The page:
Indiana News

Indiana News

2013-04-14T00:00:00Z Indiana NewsThe Associated Press The Associated Press
April 14, 2013 12:00 am  • 

Pence tax cut traveling rough road thorough General Assembly

INDIANAPOLIS | Gov. Mike Pence's road to passage of a signature item of his campaign has been a bumpy one as he learns how to work with the Legislature and works to overcome worries that road funding should be a higher priority.

Pence wants a $500 million cut in the personal income tax. Lawmakers say the economy is still fragile and that the state needs to restore money cut from roads and education under former Gov. Mitch Daniels.

The cut would put about $156 in the average taxpayer's pocket, but its political ramifications could be much greater.

Pence needs to establish himself as a strong executive to build his resume for a potential 2016 White House run. Local highway officials say they need more money to fix crumbling roads that anger constituents.

 

Indy piano competition carries a $50K prize, recording label

INDIANAPOLIS | An Indianapolis piano competition has increased its cash prize and is offering its winner a chance to record on a famed classical music label for the first time.

The American Pianists Association's Classical Fellowship Awards kicks off Monday and will feature five musicians ages 18 to 30. They'll compete for a $50,000 prize, up from $20,000 in 2009, and the opportunity to record on the Steinway & Sons classical music label.

Association artistic director Joel Harrison told the Indianapolis Business Journal the time was right to increase the cash prize.

"I didn't feel the money was commensurate with the level of talent we were getting," Harrison said. "These are the top American pianists of their age group."

The contest winner also will receive career assistance that can include travel for an international tour, the purchase of a new piano or other needs, Harrison said.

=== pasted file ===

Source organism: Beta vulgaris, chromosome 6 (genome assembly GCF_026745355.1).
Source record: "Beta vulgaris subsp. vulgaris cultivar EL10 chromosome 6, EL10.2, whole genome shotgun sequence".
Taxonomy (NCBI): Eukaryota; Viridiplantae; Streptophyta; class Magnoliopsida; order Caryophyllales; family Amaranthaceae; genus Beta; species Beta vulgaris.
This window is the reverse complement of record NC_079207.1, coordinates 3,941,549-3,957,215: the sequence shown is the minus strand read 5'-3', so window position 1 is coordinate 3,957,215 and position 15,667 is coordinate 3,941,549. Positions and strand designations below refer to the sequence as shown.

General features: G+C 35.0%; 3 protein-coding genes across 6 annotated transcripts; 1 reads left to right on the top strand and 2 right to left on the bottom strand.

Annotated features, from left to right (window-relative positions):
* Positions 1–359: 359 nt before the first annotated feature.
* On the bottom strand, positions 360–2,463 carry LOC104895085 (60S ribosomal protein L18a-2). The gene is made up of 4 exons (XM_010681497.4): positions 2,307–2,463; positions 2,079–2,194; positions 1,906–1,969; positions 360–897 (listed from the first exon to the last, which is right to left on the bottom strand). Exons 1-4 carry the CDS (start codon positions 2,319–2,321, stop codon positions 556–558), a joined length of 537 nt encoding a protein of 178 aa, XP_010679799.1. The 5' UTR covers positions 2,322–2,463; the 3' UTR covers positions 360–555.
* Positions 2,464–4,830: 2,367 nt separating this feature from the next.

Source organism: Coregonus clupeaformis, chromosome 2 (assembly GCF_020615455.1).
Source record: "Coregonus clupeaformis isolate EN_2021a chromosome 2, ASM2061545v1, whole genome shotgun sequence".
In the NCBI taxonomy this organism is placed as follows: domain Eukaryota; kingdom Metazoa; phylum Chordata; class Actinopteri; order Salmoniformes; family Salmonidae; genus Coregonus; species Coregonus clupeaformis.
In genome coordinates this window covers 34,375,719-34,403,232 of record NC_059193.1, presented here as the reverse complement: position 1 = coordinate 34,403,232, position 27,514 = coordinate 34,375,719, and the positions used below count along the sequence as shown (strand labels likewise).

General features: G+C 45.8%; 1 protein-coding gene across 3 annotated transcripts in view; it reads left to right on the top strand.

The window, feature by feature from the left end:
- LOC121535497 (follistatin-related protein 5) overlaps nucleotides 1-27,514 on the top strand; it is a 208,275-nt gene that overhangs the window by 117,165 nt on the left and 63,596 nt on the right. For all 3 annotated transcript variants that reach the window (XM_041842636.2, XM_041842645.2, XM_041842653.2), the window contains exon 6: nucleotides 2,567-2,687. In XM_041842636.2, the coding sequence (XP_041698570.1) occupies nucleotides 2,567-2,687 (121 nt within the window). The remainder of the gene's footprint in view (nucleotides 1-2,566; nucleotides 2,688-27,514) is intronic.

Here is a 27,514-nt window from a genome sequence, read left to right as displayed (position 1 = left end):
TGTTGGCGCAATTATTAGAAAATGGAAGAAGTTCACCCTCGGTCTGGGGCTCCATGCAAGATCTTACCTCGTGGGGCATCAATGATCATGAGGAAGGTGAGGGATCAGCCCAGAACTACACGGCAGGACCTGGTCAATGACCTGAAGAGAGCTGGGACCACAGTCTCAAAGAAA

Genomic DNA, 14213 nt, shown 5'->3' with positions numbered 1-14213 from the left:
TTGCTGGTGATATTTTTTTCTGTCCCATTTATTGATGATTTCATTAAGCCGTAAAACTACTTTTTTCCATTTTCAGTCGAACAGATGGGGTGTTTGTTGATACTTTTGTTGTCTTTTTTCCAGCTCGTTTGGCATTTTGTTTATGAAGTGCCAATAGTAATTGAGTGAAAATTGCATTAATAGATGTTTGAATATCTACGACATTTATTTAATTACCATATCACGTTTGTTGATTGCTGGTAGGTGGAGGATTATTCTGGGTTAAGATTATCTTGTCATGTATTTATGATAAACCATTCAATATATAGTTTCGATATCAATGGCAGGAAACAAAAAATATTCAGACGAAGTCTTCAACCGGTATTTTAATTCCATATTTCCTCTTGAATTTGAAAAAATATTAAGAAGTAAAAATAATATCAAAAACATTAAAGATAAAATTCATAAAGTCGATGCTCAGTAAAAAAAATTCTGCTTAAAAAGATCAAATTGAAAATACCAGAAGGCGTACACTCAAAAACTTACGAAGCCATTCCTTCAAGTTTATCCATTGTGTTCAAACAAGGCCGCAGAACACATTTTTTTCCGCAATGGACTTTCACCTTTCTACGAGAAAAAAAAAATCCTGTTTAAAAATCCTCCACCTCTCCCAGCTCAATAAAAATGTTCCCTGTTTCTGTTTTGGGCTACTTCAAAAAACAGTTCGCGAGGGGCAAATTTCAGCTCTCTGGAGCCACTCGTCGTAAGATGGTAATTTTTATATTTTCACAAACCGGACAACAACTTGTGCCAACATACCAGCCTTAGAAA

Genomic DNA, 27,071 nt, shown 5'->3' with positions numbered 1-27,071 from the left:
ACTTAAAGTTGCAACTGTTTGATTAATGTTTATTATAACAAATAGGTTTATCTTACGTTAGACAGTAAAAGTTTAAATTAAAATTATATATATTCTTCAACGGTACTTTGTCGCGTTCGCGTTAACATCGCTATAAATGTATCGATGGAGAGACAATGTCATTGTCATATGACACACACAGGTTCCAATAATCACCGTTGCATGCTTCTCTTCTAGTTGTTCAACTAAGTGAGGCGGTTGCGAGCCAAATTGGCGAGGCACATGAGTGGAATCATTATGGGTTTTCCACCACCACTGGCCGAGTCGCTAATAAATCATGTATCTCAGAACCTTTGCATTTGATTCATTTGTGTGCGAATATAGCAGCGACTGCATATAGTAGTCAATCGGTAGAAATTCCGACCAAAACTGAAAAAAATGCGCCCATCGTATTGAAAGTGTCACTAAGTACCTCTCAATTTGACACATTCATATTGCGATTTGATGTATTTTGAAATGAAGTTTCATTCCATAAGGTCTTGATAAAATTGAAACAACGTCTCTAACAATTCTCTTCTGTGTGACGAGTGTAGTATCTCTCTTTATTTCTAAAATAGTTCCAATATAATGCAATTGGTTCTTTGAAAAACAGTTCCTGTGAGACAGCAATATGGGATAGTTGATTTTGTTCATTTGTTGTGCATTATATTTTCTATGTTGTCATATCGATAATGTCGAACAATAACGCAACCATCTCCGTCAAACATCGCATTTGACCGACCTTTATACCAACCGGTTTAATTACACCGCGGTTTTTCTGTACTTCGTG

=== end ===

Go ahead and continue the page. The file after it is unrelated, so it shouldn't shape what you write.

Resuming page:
Cops feet run over by car as suspect flees roadside questioning

INDIANAPOLIS | Police say a suspect drove his car over an Indianapolis officer's feet while he was questioning him in connection with a noise complaint.

Department spokesman Michael Hewitt says the officer fired two shots at the car, striking its rear window as it sped away.

Police say the off-duty officer was investigating a complaint of noise from a car near a Kroger store on the city's near-north side and was writing the driver a ticket when the car took off and ran over the officer's feet.

A news release says the suspect called police when he got home. Officers came to his home and took him into custody, but didn't immediately arrest him.

Police say the officer had only minor injuries.

 

Capital city TV stations cash in on gun control debate

INDIANAPOLIS | Indianapolis television stations have made more than $300,000 by airing commercials in favor of gun control.

The Indianapolis Business Journal reports about $230,000 made by local TV stations in recent months came from New York City Mayor Michael Bloomberg's gun control group. Another $100,000 was spent by the Virginia-based Americans for Prosperity on ads criticizing the economic and other effects of federal policies.

Mayor in the Indiana cities of Angola, Bloomington, Fort Wayne, Gary, Muncie and South Bend belong to Bloomberg's coalition.

Indianapolis Mayor Greg Ballard, a Republican, did not join the group led by independent Bloomberg. Ballard's spokesman says the mayor prefers to stay out of federal legislation and focus on local issues.

Political battles can be a blessing for TV station budgets.

 

Signups for state's Komen breast cancer run down again

INDIANAPOLIS | Organizers of an annual Indianapolis fundraiser for breast-cancer charity say signups are down for the second consecutive year.

Last year's drop in the Susan G. Komen for the Cure run followed a move by national leaders to end funding to Planned Parenthood that was soon reversed.

Komen's central Indiana leader tells The Indianapolis Star that only about 17,400 people had signed up for the April 20 Race for the Cure, a 5K walk and run.

Earlier this week, Dana Curish said she had hoped for a turnout of about 26,000. Now she says it could be as low as 20,000, down from 37,000 in 2011 and 26,000 last year.

Curish says the organization had hoped signups would bounce back from 2012, but they haven't.

 

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